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The world's poor can best be served by adopting the best of both worlds

Every so often I go through old notes and emails – just to make sure I’m not missing something. My latest search turned up the text of a speech given by Bill Gates at the World Food Prize's Norman Borlaug Symposium in Des Moines, Iowa, in 2009.

Gates, the co-founder of Microsoft Corp., and one of the world’s wealthiest individuals, spoke about the efforts of the Bill and Melinda Gates to help the world’s small farmers become more productive and thus increase the output from their small holdings.

Since then, Gates and his wife have continued their “work,” as he called it, with the multi-billionaire recently purchasing a 5 percent ownership stake in Deere and Co. He and his Foundation have also poured millions more dollars into programs aimed at helping small farmers, particularly in Africa.

I’m sure I wrote something about the speech at the time, but reading back through the text I was struck by a few paragraphs near the beginning of the presentation. Gates' words are even more important today given some recent developments in world agriculture.

“When we started our foundation, we agreed that our giving should be guided by our belief that all lives have equal value – that every person deserves the chance to live a healthy and productive life,” he said. “Over time, our search for the greatest leverage brought us to the most compelling challenge in development: how do you help people who live on less than a dollar a day?”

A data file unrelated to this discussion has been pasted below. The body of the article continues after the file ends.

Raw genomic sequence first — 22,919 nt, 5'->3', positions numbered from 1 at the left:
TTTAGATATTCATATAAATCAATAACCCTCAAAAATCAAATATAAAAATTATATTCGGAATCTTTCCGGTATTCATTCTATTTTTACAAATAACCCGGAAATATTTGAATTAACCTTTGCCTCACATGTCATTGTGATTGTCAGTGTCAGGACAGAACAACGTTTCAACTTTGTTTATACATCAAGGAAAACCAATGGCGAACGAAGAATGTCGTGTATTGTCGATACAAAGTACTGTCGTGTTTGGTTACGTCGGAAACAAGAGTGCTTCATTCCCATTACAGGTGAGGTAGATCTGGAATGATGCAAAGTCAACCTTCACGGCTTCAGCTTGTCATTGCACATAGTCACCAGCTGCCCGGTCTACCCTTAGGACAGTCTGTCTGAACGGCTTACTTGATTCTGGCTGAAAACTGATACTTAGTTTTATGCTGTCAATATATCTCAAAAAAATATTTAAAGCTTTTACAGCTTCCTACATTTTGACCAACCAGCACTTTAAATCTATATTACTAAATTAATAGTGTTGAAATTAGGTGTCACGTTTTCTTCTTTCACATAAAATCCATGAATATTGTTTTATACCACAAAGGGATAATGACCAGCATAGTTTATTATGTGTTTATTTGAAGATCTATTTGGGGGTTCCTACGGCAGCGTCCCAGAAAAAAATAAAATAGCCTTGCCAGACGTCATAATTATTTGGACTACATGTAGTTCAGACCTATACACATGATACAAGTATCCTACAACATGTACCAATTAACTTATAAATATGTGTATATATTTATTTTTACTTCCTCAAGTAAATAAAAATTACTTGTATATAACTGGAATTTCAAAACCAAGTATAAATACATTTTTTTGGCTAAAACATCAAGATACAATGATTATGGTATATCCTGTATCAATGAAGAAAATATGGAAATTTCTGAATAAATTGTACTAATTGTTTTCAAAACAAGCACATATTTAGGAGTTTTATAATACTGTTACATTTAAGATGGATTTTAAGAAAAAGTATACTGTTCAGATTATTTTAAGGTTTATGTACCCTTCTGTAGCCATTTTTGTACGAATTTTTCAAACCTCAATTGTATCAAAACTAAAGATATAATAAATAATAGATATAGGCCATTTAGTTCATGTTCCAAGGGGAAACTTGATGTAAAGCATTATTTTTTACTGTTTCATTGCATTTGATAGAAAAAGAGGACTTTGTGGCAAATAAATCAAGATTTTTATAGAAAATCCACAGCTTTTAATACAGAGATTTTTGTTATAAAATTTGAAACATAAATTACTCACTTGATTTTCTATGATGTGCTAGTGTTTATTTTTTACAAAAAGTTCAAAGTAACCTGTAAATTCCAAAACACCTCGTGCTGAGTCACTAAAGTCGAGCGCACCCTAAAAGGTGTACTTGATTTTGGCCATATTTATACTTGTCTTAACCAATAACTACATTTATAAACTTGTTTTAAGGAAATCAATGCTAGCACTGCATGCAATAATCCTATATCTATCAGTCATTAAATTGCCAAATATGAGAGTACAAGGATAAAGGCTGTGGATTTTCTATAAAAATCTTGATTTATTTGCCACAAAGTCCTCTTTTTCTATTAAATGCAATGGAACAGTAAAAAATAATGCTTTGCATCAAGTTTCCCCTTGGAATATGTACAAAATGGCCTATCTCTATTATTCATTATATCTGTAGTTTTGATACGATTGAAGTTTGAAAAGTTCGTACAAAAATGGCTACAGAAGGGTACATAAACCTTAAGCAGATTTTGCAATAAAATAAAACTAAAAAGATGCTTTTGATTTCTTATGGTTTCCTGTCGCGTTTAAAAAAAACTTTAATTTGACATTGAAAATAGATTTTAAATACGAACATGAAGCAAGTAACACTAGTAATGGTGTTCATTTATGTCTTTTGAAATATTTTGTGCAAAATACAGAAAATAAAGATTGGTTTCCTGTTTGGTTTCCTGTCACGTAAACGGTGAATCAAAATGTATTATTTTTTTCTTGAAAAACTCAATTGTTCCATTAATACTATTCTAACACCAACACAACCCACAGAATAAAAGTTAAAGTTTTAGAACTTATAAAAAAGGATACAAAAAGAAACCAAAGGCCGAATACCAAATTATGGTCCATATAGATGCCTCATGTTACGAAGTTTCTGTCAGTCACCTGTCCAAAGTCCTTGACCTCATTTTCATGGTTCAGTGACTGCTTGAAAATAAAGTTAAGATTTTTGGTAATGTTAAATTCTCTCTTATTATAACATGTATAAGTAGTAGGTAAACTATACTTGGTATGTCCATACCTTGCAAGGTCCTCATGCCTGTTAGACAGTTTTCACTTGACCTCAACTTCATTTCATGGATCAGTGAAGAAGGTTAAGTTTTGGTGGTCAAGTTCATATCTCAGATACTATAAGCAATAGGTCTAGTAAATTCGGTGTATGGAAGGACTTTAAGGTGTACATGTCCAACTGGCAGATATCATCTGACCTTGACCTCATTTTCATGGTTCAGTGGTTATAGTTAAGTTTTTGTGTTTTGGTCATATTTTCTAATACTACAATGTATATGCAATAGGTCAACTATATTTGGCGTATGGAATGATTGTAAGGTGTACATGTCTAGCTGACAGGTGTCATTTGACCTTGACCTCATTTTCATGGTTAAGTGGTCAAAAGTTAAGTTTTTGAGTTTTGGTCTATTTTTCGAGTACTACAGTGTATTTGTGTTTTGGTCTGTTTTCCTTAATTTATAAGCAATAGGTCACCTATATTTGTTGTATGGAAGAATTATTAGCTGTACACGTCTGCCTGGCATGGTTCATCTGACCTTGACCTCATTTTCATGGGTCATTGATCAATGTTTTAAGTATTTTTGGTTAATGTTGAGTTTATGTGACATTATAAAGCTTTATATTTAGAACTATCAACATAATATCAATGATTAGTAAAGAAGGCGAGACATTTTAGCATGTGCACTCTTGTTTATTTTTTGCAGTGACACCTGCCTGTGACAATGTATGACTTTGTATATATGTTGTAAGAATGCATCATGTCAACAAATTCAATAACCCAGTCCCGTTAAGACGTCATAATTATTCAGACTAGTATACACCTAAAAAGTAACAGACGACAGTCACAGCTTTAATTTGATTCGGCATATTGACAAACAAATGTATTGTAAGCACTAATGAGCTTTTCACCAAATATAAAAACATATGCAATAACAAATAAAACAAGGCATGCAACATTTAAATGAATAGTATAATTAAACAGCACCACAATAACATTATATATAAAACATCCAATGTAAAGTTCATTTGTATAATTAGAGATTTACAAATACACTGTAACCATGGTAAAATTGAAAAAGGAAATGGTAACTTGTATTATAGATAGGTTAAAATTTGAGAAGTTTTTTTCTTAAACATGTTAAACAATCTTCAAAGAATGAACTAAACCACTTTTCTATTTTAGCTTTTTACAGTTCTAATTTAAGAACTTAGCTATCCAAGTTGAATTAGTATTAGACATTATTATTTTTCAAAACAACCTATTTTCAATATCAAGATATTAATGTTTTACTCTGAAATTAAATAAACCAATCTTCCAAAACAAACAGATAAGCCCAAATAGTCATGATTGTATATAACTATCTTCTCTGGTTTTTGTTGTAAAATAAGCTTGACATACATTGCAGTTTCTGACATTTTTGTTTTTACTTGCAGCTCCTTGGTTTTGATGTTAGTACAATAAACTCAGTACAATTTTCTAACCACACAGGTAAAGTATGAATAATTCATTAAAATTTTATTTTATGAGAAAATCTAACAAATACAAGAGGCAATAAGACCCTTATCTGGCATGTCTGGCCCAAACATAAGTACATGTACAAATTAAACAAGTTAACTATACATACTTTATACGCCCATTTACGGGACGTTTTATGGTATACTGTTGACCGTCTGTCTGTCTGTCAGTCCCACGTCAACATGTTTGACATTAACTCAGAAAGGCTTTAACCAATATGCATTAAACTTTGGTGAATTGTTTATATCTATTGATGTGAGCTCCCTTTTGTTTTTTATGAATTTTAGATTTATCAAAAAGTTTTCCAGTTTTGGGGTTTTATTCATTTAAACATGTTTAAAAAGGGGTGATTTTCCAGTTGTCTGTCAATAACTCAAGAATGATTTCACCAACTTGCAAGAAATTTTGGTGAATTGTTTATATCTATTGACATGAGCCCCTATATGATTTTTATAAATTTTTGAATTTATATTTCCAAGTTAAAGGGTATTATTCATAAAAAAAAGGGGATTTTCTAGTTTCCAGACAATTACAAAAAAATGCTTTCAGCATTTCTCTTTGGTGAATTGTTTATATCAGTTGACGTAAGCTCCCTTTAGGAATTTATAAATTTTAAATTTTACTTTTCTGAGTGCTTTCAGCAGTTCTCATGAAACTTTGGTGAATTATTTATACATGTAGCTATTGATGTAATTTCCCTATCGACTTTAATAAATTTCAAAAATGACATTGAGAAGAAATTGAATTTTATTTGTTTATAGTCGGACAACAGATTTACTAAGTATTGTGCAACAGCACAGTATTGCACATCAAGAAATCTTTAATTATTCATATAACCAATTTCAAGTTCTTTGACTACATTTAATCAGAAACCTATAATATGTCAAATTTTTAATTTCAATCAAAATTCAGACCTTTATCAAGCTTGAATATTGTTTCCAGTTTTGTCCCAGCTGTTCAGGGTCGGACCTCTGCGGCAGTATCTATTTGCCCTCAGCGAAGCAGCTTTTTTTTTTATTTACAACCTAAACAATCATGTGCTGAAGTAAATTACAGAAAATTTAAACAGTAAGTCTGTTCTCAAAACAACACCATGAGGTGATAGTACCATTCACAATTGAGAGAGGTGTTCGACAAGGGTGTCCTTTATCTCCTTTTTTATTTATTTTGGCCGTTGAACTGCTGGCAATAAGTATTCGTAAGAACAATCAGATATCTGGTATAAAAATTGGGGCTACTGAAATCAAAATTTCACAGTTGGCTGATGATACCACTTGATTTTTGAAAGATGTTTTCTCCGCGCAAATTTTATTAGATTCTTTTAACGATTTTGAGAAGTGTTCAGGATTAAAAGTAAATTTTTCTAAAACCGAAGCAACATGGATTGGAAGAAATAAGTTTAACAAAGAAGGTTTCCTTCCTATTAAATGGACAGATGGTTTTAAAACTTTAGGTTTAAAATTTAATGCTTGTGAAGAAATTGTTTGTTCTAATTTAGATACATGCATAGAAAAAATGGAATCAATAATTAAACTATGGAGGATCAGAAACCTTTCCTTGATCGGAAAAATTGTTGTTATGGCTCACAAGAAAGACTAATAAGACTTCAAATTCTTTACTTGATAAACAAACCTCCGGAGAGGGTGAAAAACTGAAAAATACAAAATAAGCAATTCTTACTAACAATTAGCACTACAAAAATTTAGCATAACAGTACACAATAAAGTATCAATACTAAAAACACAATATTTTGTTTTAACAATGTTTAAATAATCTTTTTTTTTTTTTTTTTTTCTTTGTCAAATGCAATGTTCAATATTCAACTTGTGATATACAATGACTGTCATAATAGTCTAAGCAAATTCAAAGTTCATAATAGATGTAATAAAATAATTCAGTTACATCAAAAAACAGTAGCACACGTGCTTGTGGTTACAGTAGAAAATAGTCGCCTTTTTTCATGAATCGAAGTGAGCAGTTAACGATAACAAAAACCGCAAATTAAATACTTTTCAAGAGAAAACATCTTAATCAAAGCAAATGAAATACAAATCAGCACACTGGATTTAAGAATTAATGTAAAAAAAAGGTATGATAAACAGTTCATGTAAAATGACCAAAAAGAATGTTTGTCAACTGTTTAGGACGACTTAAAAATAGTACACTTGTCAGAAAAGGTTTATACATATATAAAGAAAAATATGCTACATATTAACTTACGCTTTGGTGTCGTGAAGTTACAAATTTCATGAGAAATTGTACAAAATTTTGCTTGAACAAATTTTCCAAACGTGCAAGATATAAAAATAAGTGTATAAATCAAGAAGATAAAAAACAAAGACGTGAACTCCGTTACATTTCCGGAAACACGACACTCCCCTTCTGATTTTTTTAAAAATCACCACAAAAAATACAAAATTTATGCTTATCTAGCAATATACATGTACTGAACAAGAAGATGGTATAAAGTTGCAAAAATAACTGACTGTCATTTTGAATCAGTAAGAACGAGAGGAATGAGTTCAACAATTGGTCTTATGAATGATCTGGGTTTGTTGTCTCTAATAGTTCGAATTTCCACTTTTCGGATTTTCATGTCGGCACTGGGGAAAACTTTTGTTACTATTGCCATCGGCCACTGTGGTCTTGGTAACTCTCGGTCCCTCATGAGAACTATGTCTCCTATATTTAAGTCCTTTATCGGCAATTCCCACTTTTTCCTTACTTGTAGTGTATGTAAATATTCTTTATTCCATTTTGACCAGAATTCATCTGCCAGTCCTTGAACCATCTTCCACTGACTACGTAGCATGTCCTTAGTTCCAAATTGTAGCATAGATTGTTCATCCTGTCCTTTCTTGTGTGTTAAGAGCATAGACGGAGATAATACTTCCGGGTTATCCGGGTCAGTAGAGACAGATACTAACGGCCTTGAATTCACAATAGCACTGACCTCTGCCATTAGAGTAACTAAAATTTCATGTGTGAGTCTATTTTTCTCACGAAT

The answer is in the work they do, he noted. Three-fourths of the world’s poorest people get their food and income by farming small plots of land. So if you can make small-holder farming more productive and more profitable, you can have a massive impact on hunger and nutrition and poverty.

Gate said the problem then – as now – was that an ideological wedge threatens to split the movement to help small farmers in two: On one side is a technological approach that increases productivity; on the other, an environmental approach that promotes sustainability.

“Productivity or sustainability – they say you have to choose,” he said. “It’s a false choice, and it’s dangerous for the field. It blocks important advances. It breeds hostility among people who need to work together. And it makes it hard to launch a comprehensive program to help poor farmers.

“The fact is, we need both productivity and sustainability – and there is no reason we can’t have both.”

Those are important words – then and now. 

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